This was a fun movie to watch, reminding me of Raiders of the Lost Ark but with even deeper roots in Chinese history. I loved the dynamics between the main characters, and the love/hate relationship between Hu and Shirley. You just knew that when push came to shove, neither would abandon the other one. Same with Hu and Wang, longtime friends. I watched one of the bonus selections about Kun Chen in which they dealt humorously with their relationship and suggested the actors were together. The movie was exciting and action-packed and did not actually delve into the realm of disbelief – it all made sense. I understand, unfortunately, that the Mojin Worm Valley did not fare so well, being not exactly a sequel or a prequel and having been recast for some unknown reason. The reviews are really bad, so I’ll pass on that. I do recommend watching the Lost Legend, and I’ll give it a solid 4 Stars.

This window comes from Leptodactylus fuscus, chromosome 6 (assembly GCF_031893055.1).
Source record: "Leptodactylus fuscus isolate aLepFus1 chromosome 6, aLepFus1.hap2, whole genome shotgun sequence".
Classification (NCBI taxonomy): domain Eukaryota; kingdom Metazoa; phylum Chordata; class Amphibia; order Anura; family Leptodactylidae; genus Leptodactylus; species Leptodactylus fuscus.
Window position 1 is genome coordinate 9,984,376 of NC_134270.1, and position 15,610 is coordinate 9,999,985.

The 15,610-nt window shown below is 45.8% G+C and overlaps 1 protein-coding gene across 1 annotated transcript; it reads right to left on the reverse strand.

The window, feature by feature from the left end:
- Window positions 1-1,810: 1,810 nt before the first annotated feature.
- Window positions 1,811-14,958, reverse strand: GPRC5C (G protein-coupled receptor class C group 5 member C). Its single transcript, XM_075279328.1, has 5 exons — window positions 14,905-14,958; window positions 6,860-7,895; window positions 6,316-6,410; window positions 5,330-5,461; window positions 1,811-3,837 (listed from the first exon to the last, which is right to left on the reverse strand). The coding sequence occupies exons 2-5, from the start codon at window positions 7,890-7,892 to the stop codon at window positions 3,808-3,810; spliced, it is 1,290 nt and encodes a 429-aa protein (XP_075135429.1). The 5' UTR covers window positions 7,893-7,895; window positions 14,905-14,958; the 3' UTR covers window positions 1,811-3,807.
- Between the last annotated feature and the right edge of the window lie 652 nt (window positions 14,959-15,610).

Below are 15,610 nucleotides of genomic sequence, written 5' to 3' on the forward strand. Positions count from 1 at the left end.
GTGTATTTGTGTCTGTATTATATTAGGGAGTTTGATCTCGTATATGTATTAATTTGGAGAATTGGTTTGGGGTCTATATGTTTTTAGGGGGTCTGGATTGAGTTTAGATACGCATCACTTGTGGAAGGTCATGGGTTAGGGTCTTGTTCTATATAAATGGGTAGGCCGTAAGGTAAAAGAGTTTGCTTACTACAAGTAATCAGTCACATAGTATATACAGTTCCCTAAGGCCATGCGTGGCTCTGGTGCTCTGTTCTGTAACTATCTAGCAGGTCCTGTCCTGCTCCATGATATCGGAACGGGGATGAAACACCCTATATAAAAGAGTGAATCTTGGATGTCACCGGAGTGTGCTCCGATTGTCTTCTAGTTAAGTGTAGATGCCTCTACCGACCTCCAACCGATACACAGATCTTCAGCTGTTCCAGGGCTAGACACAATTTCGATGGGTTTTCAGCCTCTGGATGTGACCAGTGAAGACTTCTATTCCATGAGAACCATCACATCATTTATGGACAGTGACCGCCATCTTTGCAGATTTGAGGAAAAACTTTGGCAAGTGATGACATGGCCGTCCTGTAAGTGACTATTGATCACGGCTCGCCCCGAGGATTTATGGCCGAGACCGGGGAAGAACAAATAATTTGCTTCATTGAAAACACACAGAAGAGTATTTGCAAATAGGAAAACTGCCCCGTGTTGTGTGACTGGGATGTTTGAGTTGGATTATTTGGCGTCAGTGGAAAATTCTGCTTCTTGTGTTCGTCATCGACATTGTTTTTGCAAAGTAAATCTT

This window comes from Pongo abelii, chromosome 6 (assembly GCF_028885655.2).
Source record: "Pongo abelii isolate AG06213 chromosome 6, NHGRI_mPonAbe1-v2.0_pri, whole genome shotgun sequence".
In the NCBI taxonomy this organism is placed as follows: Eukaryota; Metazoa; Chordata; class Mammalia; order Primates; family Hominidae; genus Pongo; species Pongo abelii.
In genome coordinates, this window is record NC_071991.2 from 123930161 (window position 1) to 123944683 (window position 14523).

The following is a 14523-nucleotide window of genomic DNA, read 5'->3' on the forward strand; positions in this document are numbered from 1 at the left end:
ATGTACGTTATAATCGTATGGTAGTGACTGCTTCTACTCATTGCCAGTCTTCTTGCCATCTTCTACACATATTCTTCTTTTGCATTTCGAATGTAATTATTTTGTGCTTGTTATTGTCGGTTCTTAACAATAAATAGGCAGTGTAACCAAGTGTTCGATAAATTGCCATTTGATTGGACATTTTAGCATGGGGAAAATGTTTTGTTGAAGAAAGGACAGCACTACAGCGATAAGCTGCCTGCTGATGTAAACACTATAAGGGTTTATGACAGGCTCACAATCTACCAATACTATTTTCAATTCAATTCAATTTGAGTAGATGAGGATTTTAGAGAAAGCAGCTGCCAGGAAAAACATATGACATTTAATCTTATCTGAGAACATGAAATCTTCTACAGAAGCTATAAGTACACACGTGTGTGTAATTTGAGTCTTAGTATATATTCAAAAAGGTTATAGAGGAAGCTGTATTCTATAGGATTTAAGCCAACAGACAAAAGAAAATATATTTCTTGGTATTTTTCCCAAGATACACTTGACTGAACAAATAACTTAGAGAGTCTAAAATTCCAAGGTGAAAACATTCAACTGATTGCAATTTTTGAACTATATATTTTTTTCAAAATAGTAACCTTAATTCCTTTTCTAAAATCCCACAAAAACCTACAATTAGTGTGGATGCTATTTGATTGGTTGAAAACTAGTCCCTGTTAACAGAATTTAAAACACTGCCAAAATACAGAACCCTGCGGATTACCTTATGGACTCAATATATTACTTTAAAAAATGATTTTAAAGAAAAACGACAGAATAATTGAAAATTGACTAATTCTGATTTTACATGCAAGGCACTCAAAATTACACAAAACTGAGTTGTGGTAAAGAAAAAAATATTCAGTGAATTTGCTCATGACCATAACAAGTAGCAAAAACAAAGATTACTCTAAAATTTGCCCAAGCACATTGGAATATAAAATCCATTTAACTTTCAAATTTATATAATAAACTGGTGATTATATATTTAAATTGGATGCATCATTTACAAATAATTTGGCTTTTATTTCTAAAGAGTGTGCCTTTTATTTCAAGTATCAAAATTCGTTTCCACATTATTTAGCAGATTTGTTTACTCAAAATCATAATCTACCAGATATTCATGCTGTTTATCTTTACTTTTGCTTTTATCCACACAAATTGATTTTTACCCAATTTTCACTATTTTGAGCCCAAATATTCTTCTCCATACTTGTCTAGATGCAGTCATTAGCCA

Film Review: Sanjuro

Reviewer: Julie Lynn Hayes

 Sanjuro

 

Iori Izaka (Yuzo Kayama) is the nephew of the chamberlain, Mutsuta (Yunosuke Ito). He hopes to enlist his uncle’s aid in making much needed reforms in the village, but his uncle doesn’t seem interested. The superintendent, Kikui (Masao Shimizu) is very interested, and tells Iori to gather his friends quickly so he can speak to them. As the young men discuss their plans, they are startled to discover that they have been overheard by a ronin sleeping in the next room. Sanjuro (Toshiro Mifune) is quick to tell them why they are wrong and, without even knowing either the superintendent or the chamberlain, he can describe them to a tee. Too late, he realizes the meeting is to take place at the spot where they are. And actually they are already surrounded. If they are to survive, they must listen to Sanjuro.